Amazon workers struggle for union rights

Good morning, NBC News readers.

Amazon workers battle for union rights, Covid-19’s mysterious origins and which countries are open to American travelers.

Here’s what we’re watching this Tuesday morning.

Fired, interrogated, disciplined: Amazon warehouse organizers allege year of retaliation

Victor J. Blue / for NBC News

The pandemic supercharged home shopping and Amazon warehouse workers were on the other end of it, faced with increasing demands amid fears about their own workplace health and safety.

As worker activism for improved conditions gained momentum, so did Amazon’s effort to counter it with anti-union propaganda, firings of key organizers and surveilling employees, according to interviews with more than two dozen workers.

The highest-profile organizing campaign so far is in Bessemer, Alabama, where 5,800 workers are in the midst of a precedent-setting vote to form a union.

Labor historians say the fight is significant for the future of employees at one of the world’s fastest growing companies.

“There is a David versus Goliath aspect to this. Workers getting paid $15 per hour are going up against one of the world’s most powerful corporations owned by the world’s richest man,” said John Logan, director of labor and employment studies at San Francisco State University. “Having a union would be a disaster for Amazon, so it’s pulling out all the stops to prevent workers from organizing.”

Tuesday’s top stories

Dado Ruvic / Reuters file

WHO report finds coronavirus ‘extremely unlikely’ to be result of lab leak

The coronavirus is likely to have emerged in bats and spread to another animal before it jumped into the human population, according to a study from the World Health Organization and Chinese scientists that is scheduled to be released Tuesday. As more people get vaccinated, many are daydreaming about traveling again. Check out a map showing which countries Americans are currently allowed to visit. By Denise Chow, Keir Simmons and Amy Perrette | Read more

Derek Chauvin trial to resume Tuesday after ‘technical glitch’

The trial of Derek Chauvin, a former Minneapolis police officer charged with murder in the death of George Floyd, is expected to resume today at 10:30 a.m. ET. Prosecutors focused on graphic videos from Floyd’s arrest during Day 1 of the trial. Catch up on some of the key moments here. By David K. Li | Read more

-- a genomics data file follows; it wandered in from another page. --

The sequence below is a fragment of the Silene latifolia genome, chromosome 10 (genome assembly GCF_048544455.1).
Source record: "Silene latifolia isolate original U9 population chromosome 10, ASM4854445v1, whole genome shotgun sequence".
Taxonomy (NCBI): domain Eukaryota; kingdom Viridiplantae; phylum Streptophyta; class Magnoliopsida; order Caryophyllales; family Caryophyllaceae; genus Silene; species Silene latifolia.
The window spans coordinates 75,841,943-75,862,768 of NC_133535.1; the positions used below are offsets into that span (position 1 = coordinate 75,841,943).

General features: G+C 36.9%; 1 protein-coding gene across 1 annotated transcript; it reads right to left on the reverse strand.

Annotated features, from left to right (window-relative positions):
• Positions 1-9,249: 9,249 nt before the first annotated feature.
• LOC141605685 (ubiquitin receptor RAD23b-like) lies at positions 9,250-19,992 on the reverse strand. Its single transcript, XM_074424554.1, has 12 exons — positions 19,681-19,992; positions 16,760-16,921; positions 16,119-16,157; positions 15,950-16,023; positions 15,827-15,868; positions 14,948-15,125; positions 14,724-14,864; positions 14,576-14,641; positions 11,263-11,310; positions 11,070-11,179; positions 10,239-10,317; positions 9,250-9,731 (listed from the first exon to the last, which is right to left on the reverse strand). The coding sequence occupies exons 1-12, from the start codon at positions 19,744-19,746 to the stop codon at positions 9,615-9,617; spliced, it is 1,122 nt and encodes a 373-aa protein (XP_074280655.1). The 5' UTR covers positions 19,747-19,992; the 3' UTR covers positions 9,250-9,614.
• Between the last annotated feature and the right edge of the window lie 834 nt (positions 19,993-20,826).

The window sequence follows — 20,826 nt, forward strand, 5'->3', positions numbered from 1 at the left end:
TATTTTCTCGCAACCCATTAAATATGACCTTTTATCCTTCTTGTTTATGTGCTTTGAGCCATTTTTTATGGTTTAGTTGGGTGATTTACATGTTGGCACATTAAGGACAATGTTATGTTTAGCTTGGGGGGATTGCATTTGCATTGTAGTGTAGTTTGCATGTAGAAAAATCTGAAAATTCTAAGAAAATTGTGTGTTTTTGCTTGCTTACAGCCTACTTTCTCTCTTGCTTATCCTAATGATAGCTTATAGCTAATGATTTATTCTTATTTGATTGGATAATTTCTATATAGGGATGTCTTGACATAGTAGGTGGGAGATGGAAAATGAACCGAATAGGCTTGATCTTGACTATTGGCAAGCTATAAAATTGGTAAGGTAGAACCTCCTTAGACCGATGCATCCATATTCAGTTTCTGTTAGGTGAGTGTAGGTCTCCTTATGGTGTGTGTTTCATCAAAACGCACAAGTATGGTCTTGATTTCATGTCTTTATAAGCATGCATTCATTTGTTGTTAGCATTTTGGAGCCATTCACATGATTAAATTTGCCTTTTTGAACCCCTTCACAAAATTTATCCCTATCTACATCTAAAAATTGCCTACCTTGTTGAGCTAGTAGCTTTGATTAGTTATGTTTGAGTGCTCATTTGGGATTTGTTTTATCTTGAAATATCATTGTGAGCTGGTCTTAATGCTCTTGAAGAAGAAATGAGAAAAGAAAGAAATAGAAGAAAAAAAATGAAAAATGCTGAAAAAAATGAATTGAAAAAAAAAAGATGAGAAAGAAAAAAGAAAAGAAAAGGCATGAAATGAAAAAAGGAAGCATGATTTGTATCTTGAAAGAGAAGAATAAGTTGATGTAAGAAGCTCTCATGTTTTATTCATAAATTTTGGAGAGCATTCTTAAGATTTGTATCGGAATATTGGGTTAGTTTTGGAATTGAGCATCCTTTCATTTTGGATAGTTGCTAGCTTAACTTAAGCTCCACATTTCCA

Arkansas passes bill to ban gender-affirming care for trans youth

The bill, which has been called the “the single most extreme anti-trans law to ever pass through a state legislature” by the ACLU, now heads to Republican Gov. Asa Hutchinson for final sign-off. By Jo Yurcaba | Read more

OPINION: Covid vaccine priority for college students makes sense, even if it seems wrong

Why should state and federal policies privilege the young, healthy and occasionally reckless? Because it’s the best way to protect everyone, the founding director of the College Crisis Initiative argues in an opinion piece. By Christopher R. Marsicano | Read more

Hedge fund bets set off market gyrations

How a fire sale by one hedge fund firm classified as a “family office” sent the American media conglomerates, banks and a Chinese tech firm spinning. By Martha C. White | Read more

BETTER: Passover in a pandemic: Reflecting on family, food and traditions

One writer reflects on how despite missing loved ones during these challenging times, boxes of bland, tasteless matzo made her feel like it was all going to be OK. By Ronnie Koenig | Read more

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Back to biz

It’s back to business on the Suez Canal. Traffic has resumed on the crucial waterway after the massive Ever Given cargo ship was finally set free Monday.

Watch video of huge container ships finally sailing through the Suez Canal again.

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Thanks, Petra